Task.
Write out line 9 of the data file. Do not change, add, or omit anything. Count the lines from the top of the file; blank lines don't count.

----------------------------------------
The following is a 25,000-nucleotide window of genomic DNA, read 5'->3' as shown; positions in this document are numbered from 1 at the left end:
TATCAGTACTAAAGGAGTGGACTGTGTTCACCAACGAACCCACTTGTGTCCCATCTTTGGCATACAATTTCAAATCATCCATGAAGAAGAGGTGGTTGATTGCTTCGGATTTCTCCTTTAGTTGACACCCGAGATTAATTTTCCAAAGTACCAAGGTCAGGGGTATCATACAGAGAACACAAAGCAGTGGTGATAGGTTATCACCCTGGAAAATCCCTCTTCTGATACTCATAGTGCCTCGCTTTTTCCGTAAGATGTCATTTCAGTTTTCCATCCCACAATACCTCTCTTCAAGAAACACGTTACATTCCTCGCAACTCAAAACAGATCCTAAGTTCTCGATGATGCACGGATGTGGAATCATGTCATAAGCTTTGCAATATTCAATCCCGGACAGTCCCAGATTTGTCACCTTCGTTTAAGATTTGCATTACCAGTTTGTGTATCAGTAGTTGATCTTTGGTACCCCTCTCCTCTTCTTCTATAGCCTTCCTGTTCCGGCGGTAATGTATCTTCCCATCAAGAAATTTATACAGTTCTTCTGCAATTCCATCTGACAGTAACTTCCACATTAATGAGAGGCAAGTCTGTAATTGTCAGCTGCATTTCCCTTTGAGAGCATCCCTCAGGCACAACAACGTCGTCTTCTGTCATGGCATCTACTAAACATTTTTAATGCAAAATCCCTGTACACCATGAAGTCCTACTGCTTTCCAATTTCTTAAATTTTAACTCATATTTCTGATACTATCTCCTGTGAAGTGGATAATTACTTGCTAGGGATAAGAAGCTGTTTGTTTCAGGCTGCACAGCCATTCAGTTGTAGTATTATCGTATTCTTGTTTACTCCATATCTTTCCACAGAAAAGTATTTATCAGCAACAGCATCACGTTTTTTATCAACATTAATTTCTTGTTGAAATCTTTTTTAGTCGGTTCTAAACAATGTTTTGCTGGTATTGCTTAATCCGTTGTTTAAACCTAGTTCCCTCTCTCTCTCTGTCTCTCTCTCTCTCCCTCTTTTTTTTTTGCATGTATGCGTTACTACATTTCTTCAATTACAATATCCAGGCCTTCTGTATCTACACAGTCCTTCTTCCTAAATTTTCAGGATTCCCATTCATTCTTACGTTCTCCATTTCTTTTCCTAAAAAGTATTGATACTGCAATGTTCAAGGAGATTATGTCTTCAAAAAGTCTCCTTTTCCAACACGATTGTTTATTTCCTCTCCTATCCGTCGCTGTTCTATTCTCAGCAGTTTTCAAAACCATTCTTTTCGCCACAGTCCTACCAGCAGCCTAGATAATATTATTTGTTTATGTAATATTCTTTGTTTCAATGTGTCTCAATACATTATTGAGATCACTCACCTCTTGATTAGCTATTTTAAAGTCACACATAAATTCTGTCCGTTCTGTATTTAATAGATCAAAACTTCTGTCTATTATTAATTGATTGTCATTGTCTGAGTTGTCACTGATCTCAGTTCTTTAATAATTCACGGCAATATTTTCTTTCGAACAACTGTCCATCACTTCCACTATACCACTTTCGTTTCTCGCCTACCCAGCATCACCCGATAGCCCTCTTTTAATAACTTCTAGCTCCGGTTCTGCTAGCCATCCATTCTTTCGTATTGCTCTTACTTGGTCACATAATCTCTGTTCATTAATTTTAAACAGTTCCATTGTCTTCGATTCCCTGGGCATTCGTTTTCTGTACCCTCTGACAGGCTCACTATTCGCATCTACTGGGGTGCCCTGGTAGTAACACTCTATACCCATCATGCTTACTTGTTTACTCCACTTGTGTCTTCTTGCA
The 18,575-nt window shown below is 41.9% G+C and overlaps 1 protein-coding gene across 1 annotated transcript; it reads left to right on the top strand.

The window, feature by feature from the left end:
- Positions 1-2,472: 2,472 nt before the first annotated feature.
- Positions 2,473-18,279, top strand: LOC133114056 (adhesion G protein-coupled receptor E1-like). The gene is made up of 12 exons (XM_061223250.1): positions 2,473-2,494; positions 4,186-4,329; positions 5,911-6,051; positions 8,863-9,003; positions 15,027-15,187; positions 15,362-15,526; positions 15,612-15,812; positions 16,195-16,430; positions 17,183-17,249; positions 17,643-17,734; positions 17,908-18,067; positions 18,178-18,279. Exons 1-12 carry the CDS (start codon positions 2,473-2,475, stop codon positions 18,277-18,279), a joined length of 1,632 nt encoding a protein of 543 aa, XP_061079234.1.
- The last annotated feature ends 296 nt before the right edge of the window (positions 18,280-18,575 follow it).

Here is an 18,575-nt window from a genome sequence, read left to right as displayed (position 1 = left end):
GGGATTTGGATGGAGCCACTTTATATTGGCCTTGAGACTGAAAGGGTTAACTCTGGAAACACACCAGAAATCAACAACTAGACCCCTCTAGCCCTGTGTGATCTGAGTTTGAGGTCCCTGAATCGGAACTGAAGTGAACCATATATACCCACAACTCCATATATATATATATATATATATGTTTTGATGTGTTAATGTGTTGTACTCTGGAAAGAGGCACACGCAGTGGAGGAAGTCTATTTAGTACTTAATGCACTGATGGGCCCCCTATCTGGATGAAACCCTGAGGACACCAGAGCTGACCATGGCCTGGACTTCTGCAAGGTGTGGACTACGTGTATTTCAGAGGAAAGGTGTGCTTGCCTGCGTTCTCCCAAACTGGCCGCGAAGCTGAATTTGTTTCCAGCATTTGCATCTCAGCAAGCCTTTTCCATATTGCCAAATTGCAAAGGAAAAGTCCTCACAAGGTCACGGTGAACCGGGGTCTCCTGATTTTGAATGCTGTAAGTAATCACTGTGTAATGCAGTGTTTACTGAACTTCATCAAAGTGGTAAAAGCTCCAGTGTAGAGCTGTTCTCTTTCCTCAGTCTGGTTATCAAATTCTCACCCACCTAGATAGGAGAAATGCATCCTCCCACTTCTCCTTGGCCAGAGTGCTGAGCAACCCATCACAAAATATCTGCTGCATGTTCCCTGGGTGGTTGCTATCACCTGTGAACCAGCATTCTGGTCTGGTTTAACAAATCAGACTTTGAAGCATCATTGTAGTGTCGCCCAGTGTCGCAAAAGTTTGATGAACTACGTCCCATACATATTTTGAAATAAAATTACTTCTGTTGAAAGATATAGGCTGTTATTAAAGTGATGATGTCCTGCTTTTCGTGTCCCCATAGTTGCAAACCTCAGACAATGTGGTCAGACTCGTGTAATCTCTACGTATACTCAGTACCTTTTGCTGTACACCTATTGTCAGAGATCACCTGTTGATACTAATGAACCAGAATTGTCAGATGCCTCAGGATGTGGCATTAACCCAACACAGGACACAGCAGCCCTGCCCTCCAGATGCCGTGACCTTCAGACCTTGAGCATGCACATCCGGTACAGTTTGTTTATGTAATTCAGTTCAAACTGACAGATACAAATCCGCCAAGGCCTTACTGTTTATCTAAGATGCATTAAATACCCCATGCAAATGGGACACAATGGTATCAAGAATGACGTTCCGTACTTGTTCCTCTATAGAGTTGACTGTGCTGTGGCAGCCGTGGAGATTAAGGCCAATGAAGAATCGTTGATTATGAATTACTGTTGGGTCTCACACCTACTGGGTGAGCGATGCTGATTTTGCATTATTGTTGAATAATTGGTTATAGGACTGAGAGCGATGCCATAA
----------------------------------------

GGGATTTGGATGGAGCCACTTTATATTGGCCTTGAGACTGAAAGGGTTAACTCTGGAAACACACCAGAAATCAACAACTAGACCCCTCTAGCCCTGTGTGATCTGAGTTTGAGGTCCCTGAATCGGAACTGAAGTGAACCATATATACCCACAACTCCATATATATATATATATATATATGTTTTGATGTGTTAATGTGTTGTACTCTGGAAAGAGGCACACGCAGTGGAGGAAGTCTATTTAGTACTTAATGCACTGATGGGCCCCCTATCTGGATGAAACCCTGAGGACACCAGAGCTGACCATGGCCTGGACTTCTGCAAGGTGTGGACTACGTGTATTTCAGAGGAAAGGTGTGCTTGCCTGCGTTCTCCCAAACTGGCCGCGAAGCTGAATTTGTTTCCAGCATTTGCATCTCAGCAAGCCTTTTCCATATTGCCAAATTGCAAAGGAAAAGTCCTCACAAGGTCACGGTGAACCGGGGTCTCCTGATTTTGAATGCTGTAAGTAATCACTGTGTAATGCAGTGTTTACTGAACTTCATCAAAGTGGTAAAAGCTCCAGTGTAGAGCTGTTCTCTTTCCTCAGTCTGGTTATCAAATTCTCACCCACCTAGATAGGAGAAATGCATCCTCCCACTTCTCCTTGGCCAGAGTGCTGAGCAACCCATCACAAAATATCTGCTGCATGTTCCCTGGGTGGTTGCTATCACCTGTGAACCAGCATTCTGGTCTGGTTTAACAAATCAGACTTTGAAGCATCATTGTAGTGTCGCCCAGTGTCGCAAAAGTTTGATGAACTACGTCCCATACATATTTTGAAATAAAATTACTTCTGTTGAAAGATATAGGCTGTTATTAAAGTGATGATGTCCTGCTTTTCGTGTCCCCATAGTTGCAAACCTCAGACAATGTGGTCAGACTCGTGTAATCTCTACGTATACTCAGTACCTTTTGCTGTACACCTATTGTCAGAGATCACCTGTTGATACTAATGAACCAGAATTGTCAGATGCCTCAGGATGTGGCATTAACCCAACACAGGACACAGCAGCCCTGCCCTCCAGATGCCGTGACCTTCAGACCTTGAGCATGCACATCCGGTACAGTTTGTTTATGTAATTCAGTTCAAACTGACAGATACAAATCCGCCAAGGCCTTACTGTTTATCTAAGATGCATTAAATACCCCATGCAAATGGGACACAATGGTATCAAGAATGACGTTCCGTACTTGTTCCTCTATAGAGTTGACTGTGCTGTGGCAGCCGTGGAGATTAAGGCCAATGAAGAATCGTTGATTATGAATTACTGTTGGGTCTCACACCTACTGGGTGAGCGATGCTGATTTTGCATTATTGTTGAATAATTGGTTATAGGACTGAGAGCGATGCCATAA